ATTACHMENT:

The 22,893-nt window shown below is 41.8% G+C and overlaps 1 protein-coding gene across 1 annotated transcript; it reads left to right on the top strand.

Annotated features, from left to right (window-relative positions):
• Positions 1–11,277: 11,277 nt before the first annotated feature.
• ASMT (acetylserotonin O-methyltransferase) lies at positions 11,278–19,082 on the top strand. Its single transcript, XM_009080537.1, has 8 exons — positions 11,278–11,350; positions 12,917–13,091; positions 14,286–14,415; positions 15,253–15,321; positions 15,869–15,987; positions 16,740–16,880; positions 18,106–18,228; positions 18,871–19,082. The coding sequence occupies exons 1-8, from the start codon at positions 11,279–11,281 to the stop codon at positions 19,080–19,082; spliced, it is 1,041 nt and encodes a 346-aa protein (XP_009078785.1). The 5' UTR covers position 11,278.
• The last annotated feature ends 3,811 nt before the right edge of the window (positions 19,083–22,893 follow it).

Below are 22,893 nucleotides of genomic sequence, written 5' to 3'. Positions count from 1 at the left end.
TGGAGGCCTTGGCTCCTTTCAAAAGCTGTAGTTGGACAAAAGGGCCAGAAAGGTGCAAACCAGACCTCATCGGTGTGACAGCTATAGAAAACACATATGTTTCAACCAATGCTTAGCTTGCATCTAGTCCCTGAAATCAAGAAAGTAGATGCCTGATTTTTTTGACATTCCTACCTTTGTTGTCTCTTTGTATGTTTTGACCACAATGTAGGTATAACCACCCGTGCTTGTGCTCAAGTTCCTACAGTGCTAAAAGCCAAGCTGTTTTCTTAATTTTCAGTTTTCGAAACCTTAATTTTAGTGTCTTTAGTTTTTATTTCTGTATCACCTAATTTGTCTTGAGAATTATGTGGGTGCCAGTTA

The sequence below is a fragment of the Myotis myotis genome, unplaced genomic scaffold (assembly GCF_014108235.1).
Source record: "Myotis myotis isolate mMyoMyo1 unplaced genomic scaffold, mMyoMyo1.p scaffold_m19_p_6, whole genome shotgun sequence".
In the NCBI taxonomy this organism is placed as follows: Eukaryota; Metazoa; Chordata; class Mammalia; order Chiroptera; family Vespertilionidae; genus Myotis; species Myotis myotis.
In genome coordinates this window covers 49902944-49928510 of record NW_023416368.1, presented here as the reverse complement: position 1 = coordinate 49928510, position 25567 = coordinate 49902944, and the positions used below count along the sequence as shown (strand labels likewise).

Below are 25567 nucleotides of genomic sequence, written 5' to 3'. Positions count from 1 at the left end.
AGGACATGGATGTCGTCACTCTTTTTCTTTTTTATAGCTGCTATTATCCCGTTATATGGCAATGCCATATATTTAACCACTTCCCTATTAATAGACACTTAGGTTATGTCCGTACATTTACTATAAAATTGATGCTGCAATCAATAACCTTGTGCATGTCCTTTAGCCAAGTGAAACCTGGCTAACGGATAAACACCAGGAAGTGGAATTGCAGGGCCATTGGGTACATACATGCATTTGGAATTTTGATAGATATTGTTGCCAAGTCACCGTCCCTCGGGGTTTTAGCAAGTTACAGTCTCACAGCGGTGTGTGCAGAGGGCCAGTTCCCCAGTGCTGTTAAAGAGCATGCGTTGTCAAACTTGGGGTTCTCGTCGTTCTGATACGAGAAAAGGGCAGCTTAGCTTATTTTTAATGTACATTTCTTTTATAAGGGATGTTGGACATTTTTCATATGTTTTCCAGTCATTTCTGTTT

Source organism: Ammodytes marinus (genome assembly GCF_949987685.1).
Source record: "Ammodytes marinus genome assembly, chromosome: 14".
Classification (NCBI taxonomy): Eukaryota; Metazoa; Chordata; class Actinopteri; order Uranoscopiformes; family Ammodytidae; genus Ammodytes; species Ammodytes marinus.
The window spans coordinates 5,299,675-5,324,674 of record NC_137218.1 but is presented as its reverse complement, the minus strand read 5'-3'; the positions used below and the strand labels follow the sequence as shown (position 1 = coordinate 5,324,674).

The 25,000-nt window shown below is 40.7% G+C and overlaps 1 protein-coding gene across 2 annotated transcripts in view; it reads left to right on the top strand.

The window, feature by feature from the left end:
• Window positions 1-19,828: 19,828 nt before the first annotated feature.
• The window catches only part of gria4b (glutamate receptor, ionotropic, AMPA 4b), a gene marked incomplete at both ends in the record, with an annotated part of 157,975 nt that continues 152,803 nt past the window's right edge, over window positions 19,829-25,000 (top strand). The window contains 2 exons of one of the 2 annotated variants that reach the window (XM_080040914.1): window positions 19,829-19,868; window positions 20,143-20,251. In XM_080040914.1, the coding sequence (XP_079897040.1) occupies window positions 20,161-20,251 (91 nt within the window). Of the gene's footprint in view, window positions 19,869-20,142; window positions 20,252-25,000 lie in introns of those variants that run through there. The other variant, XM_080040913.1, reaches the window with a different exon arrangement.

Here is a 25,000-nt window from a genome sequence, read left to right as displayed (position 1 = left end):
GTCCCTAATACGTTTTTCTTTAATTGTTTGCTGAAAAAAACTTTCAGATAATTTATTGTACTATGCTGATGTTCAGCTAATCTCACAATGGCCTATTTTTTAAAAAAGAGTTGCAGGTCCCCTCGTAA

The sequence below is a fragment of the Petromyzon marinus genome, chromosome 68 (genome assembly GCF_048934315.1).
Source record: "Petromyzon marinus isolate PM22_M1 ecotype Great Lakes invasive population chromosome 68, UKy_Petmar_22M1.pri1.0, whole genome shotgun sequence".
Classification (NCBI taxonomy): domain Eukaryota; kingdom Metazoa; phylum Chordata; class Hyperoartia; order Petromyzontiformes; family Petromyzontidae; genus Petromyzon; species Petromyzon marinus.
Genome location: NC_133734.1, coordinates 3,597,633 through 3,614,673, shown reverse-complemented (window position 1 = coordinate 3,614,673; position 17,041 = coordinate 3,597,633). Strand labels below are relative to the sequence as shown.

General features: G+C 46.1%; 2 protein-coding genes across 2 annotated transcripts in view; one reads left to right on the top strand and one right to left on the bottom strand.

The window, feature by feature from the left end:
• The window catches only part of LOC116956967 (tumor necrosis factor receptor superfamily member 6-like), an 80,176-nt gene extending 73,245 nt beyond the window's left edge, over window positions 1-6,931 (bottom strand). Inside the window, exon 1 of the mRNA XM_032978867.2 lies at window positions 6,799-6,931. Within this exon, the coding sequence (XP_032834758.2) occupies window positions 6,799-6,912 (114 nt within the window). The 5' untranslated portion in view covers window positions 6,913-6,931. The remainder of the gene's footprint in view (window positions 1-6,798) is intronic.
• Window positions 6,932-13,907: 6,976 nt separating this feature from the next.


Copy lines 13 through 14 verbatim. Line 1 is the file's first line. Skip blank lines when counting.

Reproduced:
AGGACATGGATGTCGTCACTCTTTTTCTTTTTTATAGCTGCTATTATCCCGTTATATGGCAATGCCATATATTTAACCACTTCCCTATTAATAGACACTTAGGTTATGTCCGTACATTTACTATAAAATTGATGCTGCAATCAATAACCTTGTGCATGTCCTTTAGCCAAGTGAAACCTGGCTAACGGATAAACACCAGGAAGTGGAATTGCAGGGCCATTGGGTACATACATGCATTTGGAATTTTGATAGATATTGTTGCCAAGTCACCGTCCCTCGGGGTTTTAGCAAGTTACAGTCTCACAGCGGTGTGTGCAGAGGGCCAGTTCCCCAGTGCTGTTAAAGAGCATGCGTTGTCAAACTTGGGGTTCTCGTCGTTCTGATACGAGAAAAGGGCAGCTTAGCTTATTTTTAATGTACATTTCTTTTATAAGGGATGTTGGACATTTTTCATATGTTTTCCAGTCATTTCTGTTT

Source organism: Ammodytes marinus (genome assembly GCF_949987685.1).